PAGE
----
That’s now the reality for the Griffins, and a silver lining if there ever could be one for such a blowout loss. With the playoffs a mere week away – the Griffins defeated Lockport on Friday to finish the regular season 7-2 – the feeling each of them felt getting on the bus back to Frankfort will linger with them and act as a reminder of how quickly things can slip away.

“We’re trying to put this behind us,” said Max Shafer. “We’re going to try to get hot and make a run in the playoffs.”

In a loaded 8A class, the Griffins’ two regular-season losses have already knocked them down in the seeding process. While any loss before Week 9 means little in the long run – the Griffins locked up a playoff berth weeks ago – it also means a more difficult road to Champaign. But that’s the reality for Zvonar’s group, and whether it’s a defense playing faster or an offense avoiding costly mistakes, the Griffins are running out of time to right the ship.

But Zvonar believes such a loss as the team suffered last Friday night can act as the catalyst to doing just that. The Griffins have established themselves as one of the state’s premier programs, and that means not riding the highs too high, and not breaking apart when the lows come. Last Friday night was as low as Zvonar had seen any of his 16 teams, but the silver lining occurred in that his squad now knows what it has to do to avoid it when it’s win or go home.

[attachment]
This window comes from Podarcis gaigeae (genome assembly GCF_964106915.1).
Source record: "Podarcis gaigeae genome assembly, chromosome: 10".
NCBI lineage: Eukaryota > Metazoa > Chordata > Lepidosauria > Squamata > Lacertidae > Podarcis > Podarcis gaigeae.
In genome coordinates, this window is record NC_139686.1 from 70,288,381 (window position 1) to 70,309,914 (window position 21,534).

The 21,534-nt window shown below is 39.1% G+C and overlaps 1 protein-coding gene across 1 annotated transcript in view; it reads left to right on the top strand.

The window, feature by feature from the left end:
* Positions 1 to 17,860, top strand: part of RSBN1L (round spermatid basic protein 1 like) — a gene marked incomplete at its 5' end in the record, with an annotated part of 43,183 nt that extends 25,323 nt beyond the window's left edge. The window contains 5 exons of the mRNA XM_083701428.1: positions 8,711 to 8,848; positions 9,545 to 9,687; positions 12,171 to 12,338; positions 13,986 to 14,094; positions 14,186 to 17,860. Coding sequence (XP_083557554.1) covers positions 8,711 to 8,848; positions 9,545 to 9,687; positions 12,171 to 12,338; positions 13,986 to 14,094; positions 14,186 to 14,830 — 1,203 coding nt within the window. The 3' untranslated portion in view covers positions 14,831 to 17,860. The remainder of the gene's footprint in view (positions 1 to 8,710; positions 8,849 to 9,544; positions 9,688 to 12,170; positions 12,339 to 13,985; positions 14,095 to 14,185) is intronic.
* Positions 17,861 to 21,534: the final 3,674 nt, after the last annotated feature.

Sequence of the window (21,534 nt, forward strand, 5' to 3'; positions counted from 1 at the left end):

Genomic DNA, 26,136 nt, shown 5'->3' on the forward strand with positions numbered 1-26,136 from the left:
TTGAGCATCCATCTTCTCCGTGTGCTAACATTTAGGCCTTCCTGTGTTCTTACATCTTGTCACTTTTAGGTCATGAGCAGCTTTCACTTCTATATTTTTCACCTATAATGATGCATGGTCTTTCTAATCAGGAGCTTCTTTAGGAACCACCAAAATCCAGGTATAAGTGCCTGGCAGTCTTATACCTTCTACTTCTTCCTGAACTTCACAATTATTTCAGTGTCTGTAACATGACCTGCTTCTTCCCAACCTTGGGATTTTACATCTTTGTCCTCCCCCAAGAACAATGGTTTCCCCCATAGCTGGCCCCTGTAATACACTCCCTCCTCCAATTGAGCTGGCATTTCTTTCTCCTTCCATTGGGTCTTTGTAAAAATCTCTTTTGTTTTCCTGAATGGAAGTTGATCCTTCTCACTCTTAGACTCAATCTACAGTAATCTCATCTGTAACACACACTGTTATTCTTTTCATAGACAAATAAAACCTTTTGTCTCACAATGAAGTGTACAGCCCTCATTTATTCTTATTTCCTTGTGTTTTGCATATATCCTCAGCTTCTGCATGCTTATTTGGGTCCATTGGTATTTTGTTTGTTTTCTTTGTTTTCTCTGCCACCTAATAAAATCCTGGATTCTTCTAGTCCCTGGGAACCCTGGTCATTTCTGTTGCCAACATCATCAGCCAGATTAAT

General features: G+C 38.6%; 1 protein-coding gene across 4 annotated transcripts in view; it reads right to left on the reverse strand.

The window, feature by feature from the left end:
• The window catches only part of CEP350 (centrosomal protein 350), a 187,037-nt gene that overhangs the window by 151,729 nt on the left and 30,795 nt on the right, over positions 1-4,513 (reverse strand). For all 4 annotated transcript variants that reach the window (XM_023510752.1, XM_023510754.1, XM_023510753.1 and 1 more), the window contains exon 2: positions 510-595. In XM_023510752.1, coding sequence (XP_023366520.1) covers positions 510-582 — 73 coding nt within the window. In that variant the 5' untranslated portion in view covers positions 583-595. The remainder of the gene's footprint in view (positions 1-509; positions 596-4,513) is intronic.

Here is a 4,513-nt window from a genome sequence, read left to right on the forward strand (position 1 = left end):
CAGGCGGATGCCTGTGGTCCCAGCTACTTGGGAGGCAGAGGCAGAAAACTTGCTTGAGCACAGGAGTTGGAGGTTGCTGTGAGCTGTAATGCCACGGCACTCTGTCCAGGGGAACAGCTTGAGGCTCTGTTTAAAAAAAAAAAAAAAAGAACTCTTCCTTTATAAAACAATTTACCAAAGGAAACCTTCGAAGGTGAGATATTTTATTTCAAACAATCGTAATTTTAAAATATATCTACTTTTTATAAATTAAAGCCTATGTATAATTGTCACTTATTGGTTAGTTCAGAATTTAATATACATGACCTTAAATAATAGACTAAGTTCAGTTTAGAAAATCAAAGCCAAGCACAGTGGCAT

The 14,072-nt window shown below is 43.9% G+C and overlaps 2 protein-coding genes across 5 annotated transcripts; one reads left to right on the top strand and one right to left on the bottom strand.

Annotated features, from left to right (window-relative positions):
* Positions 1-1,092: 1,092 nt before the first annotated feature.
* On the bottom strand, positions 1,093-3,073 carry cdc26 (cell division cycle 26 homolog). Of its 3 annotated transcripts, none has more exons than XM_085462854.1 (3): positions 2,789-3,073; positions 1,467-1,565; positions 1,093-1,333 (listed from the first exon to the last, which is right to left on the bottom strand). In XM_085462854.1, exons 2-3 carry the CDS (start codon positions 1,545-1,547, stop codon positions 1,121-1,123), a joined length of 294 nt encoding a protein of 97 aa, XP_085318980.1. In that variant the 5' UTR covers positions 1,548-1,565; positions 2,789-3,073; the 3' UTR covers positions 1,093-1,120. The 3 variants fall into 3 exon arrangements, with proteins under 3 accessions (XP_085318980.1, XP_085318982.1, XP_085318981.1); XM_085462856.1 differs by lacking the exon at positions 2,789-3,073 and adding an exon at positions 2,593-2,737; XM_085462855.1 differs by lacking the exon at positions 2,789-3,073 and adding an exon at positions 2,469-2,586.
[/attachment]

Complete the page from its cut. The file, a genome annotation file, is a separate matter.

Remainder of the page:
“What we also think is that the program is built on a solid foundation, so when you take a little hit like that you battle back and you go back to what you believe in and what you know can be successful. And that’s fundamentals and keeping things simple, and the kids have bounced back and they’re not acceptable to them what occurred to them, so very proud of their effort and the way they’re working.

Wintrust Athlete of the Week: Jacob Keller

Wintrust Athlete of the Week: Jacob Keller

This week's Wintrust Athlete of the Week is Fenwick senior Jacob Keller. 

The quarterback has helped the Friars be a constant presence in the CSN Preps Power Rankings this season as Fenwick finished the regular season 8-1. 

Besides being a team leader in football, the 6-foot-4 Keller is also a Division I prospect on the hardwood as he was one of Fenwick's leaders last season. 

As one of the best two-sport athletes in the area this season, Keller will try to lead Fenwick on a deep playoff run before transitioning to basketball season.